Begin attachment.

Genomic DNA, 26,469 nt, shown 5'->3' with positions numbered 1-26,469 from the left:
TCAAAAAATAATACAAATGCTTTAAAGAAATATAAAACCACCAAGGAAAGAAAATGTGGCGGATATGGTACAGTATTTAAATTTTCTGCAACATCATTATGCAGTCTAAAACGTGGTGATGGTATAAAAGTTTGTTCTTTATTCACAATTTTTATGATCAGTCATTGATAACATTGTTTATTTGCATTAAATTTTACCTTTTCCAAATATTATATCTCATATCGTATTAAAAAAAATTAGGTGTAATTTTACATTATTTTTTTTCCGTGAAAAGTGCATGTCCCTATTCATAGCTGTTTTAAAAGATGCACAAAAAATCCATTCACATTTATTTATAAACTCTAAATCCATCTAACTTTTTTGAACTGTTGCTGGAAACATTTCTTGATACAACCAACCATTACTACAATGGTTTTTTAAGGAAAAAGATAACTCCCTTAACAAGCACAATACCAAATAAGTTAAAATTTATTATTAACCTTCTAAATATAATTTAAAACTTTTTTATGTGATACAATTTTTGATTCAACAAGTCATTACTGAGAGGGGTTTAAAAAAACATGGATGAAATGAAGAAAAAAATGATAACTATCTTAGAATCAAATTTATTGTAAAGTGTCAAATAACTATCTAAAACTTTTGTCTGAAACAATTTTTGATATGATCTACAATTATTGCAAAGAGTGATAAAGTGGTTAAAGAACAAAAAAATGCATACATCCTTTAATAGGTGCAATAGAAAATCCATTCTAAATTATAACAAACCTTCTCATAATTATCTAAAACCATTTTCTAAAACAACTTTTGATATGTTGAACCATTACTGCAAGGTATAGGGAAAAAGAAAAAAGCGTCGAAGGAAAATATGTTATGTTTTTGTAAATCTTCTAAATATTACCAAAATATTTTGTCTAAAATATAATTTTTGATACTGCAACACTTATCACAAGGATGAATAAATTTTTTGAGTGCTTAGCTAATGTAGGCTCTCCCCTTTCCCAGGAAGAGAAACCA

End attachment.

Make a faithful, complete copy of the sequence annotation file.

Genomic DNA, 26,469 nt, shown 5'->3' with positions numbered 1-26,469 from the left:
TCAAAAAATAATACAAATGCTTTAAAGAAATATAAAACCACCAAGGAAAGAAAATGTGGCGGATATGGTACAGTATTTAAATTTTCTGCAACATCATTATGCAGTCTAAAACGTGGTGATGGTATAAAAGTTTGTTCTTTATTCACAATTTTTATGATCAGTCATTGATAACATTGTTTATTTGCATTAAATTTTACCTTTTCCAAATATTATATCTCATATCGTATTAAAAAAAATTAGGTGTAATTTTACATTATTTTTTTTCCGTGAAAAGTGCATGTCCCTATTCATAGCTGTTTTAAAAGATGCACAAAAAATCCATTCACATTTATTTATAAACTCTAAATCCATCTAACTTTTTTGAACTGTTGCTGGAAACATTTCTTGATACAACCAACCATTACTACAATGGTTTTTTAAGGAAAAAGATAACTCCCTTAACAAGCACAATACCAAATAAGTTAAAATTTATTATTAACCTTCTAAATATAATTTAAAACTTTTTTATGTGATACAATTTTTGATTCAACAAGTCATTACTGAGAGGGGTTTAAAAAAACATGGATGAAATGAAGAAAAAAATGATAACTATCTTAGAATCAAATTTATTGTAAAGTGTCAAATAACTATCTAAAACTTTTGTCTGAAACAATTTTTGATATGATCTACAATTATTGCAAAGAGTGATAAAGTGGTTAAAGAACAAAAAAATGCATACATCCTTTAATAGGTGCAATAGAAAATCCATTCTAAATTATAACAAACCTTCTCATAATTATCTAAAACCATTTTCTAAAACAACTTTTGATATGTTGAACCATTACTGCAAGGTATAGGGAAAAAGAAAAAAGCGTCGAAGGAAAATATGTTATGTTTTTGTAAATCTTCTAAATATTACCAAAATATTTTGTCTAAAATATAATTTTTGATACTGCAACACTTATCACAAGGATGAATAAATTTTTTGAGTGCTTAGCTAATGTAGGCTCTCCCCTTTCCCAGGAAGAGAAACCA